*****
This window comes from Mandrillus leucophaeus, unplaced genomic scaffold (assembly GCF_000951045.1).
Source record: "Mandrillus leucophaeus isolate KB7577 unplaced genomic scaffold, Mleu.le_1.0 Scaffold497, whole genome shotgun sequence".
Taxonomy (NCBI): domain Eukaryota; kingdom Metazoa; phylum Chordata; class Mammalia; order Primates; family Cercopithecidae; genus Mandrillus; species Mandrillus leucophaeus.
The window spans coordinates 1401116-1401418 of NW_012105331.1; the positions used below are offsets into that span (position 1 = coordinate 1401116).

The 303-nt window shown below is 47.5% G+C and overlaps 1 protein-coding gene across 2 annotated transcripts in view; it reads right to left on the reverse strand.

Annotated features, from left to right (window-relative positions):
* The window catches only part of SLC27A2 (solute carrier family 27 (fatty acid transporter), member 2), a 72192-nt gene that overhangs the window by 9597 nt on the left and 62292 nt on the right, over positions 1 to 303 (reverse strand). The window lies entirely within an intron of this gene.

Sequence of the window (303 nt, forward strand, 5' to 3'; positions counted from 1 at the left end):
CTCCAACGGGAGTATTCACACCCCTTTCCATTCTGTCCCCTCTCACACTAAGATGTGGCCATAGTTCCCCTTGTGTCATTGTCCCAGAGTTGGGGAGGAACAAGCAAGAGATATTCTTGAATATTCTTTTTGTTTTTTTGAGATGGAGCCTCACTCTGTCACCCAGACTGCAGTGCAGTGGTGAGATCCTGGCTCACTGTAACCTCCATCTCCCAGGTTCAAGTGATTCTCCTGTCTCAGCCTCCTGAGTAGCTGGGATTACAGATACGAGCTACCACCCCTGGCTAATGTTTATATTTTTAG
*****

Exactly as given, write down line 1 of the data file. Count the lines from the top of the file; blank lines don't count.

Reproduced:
This window comes from Mandrillus leucophaeus, unplaced genomic scaffold (assembly GCF_000951045.1).